In an interview earlier this week with AVG Technologies Security Evangelist, Tony Anscombe, he explains that the results of a recent Harris Poll survey commissioned by AVG indicate that the cyber safety concerns for youth equipped with internet-enabled devices are all about the parent. This survey is scheduled to be released soon and was not available for publication at the time of this interview.
“This generation is far more aware of cyber safety privacy issues,” he said. “It is a primary subject in most schools and the consequences of sharing inappropriate information are generally known, and parent engagement is critical.” Anscombe offers some insights and tips to educate your child to not give up their power to the device.
According to Anscombe, “the kids are not the problem” as their recent survey indicates that only 41 percent of all parents set up blocks for kids aged three to 17, and younger parents are setting up filters or blocks at twice the rate of older parents. “We are seeing that the more tech-savvy kids grew up to be parents who are more proactive with cyber security,” he said. It’s the parents who are using the devices without discipline which is the current issue for modern youth.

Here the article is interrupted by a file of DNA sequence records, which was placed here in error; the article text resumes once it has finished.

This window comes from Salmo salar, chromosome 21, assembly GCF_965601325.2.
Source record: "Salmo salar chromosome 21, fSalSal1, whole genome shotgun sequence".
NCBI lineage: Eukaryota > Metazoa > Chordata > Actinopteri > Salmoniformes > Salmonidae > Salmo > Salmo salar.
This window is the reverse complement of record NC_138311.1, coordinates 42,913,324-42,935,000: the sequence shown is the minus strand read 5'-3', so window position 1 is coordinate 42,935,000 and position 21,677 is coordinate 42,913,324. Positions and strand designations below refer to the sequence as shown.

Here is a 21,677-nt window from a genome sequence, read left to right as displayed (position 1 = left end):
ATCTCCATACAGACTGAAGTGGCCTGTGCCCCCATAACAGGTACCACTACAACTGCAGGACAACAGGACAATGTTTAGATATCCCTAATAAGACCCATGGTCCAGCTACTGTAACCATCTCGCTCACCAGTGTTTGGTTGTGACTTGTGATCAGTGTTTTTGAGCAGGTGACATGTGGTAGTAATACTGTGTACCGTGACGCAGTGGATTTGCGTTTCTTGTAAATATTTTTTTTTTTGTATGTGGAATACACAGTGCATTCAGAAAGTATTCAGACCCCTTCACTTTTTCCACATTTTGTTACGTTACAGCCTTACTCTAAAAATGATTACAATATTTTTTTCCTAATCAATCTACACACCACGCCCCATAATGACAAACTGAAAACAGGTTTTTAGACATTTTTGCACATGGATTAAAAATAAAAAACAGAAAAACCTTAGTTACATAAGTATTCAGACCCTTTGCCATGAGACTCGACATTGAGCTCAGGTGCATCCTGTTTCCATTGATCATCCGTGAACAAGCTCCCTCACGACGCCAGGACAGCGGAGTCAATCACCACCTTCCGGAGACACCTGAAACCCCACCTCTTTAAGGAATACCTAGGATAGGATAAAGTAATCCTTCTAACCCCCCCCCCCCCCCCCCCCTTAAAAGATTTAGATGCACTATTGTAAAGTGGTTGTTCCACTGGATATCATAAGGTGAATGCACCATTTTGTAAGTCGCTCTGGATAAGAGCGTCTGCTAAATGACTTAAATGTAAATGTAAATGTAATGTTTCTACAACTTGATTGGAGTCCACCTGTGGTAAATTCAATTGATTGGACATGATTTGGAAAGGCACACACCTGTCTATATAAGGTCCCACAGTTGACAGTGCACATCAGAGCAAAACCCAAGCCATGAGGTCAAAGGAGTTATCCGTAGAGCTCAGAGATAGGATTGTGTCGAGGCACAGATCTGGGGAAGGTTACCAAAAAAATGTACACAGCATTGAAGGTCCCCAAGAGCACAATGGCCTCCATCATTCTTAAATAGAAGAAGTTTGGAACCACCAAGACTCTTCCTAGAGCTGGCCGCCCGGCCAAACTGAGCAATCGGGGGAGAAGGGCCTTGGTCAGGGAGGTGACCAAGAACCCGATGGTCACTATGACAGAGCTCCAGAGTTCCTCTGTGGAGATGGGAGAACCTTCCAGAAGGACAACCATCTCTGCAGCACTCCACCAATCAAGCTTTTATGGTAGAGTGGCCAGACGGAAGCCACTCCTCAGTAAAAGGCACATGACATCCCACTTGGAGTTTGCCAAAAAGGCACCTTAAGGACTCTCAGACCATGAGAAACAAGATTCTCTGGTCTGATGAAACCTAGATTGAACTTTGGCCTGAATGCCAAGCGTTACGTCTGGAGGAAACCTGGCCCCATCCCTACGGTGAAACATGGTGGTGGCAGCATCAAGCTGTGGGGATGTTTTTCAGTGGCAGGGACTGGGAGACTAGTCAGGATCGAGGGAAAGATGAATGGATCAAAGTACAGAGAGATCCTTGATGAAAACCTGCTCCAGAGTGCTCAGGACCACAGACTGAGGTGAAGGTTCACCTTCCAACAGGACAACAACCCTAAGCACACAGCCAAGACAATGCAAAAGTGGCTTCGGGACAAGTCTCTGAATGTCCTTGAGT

Tip: Setting up blocks that only permission access to websites that are age-appropriate is an essential cyber safety measure that every parent should oversee. Every device has parental control settings, and so does most every app. A good resource for parental control information on multiple apps and devices is YourSphere.com.
- Learn more about AVG parental controls here:
- Other on-line family security apps can be reviewed here.
In addition to setting up blocks for your child’s device, Anscombe encourages parents to get educated and start talking with your child about the way to be secure in their on-line life – just like teaching them to ride a bike or cross the street safely. “Use of technology requires socialization, and we too must be willing to learn from our children,” Anscombe said. “I taught my [teenage] son to monitor how his name is showing up on-line with Google alerts and my son discovered that I had inadvertently tagged him in a photo using only his first name. He asked me why did I do this and I realized I had made a mistake, and I removed his name from the tag in a photo.”
Tip: Youth are using social media, like SnapChat and Instagram to have conversations and hang out in their virtual communities. Set up your own account and have them connect with you so you can observe and reinforce a personal policy of sharing on-line only those things that really are for “everyone” since there is no privacy in the cyber realm.
According to Anscombe, parents need to get interested in the apps their child wants to use. “Parents are purchasing apps for their children without really knowing who makes them or what they really do,” he said, “Download the apps your child is using and test them out yourself.”
Tip: Did you know that there are apps with hidden functionality? Below is a link to an example of a “calculator” that allows you to hide videos and websites available on iTunes for a modest fee:
- Secret photo and video vault
- Secret calculator